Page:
Yet before he showed up on the Florida campus --- a 6-11 project whose most recognizable assets were height, hustle and a willingness to show the full range of his emotions on the court --- he was a Georgetown fan. His first basketball memory is a mini-basketball given to him by one of his father's friends, the face most associated with Georgetown basketball, Patrick Ewing. From age nine to 15, Noah was a regular at the Hoya basketball camps in the summer where the kids teased him, calling him "Frenchie," "French Toast" and "French Fry." When the Big East Tournament was played in New York, he was at Madison Square Garden, wearing his Georgetown gear, living large with every Hoya win and dying a little bit inside when they lost.
"Growing up, Georgetown was my dream school," said Noah Monday afternoon. "When I was nine years old I went to camp over there and I went to camp over there until I was about 15. I went every summer and I built up a great relationship with Coach (John) Thompson and Patrick Ewing's son."
As his game improved and he went through a growth spurt that took him from a 6-1 sophomore point guard to a 6-11 senior center, schools from all over the nation began to take notice. He was skinny but he ran the floor so well and he had such an easy to see burning desire to improve.
A project? Yes. But if you're a college basketball coach, there is an unwritten rule that says when taking risks, make them tall risks --- the taller the risk, the greater potential for reward.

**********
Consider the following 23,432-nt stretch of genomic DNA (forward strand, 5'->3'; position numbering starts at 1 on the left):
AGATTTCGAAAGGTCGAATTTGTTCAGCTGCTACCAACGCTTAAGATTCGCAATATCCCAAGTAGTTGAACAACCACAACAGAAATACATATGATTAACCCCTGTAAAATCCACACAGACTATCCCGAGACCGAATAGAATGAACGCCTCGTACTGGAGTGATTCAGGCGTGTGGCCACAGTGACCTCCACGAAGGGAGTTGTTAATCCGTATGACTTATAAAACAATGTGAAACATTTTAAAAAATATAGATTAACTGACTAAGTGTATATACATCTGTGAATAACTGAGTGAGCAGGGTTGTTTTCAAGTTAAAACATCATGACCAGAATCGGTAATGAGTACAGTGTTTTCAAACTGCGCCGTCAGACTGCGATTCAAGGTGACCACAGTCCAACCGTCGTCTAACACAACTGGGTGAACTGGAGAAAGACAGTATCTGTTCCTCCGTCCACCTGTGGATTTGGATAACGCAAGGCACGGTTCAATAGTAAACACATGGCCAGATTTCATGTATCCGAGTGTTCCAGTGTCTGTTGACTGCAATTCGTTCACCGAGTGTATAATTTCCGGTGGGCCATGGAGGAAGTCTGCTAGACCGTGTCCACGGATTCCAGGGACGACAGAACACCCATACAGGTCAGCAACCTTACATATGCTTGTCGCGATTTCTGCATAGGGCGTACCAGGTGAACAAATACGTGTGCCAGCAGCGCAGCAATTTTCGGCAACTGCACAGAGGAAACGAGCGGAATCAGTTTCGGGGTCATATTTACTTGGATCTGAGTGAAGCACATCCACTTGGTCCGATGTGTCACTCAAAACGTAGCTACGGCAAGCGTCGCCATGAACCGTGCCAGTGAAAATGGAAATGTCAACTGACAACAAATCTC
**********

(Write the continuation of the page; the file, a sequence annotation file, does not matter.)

There were plenty of willing risk-takers, one of which was Florida Coach Billy Donovan. Donovan saw a potential 6-11 gazelle that could impact the game with his feet and his height.
That's what everybody else saw, too. Well, everybody but Georgetown.
"I remember calling them and asking them to come recruit me but they never did," said Noah. "They never came to any of my high school games or anything."
When Noah turned in an eye-opening performance at the ABCD Camp in the summer before his senior year, Craig Eshrick, then the Georgetown coach, finally paid attention but it was too little and way too late.
"I always wanted to go there but I felt like it was a little bit too late," said Noah. "I felt disrespected because I remember taking my time to ask them to come recruit me. We had a past relationship and they still didn't come and give me a chance. I thought that was kind of messed up."
So one dream was shattered but from the ashes of a dream that went up in smoke, another dream blossomed and bore fruit. Noah signed with Florida as part of a recruiting class that included Al Horford, Taurean Green and Corey Brewer. The chemistry was instant. The never-ending bonding of these four amigos has made them four brothers from different mothers. They wet their feet as freshmen on a 24-8 team that was led by talented upperclassmen. This year, as sophomores and with David Lee, Matt Walsh and Anthony Roberson fond memories on the Florida basketball landscape, they have literally exploded onto the college basketball scene and propelled the 29-6 Gators to within four games of a national championship.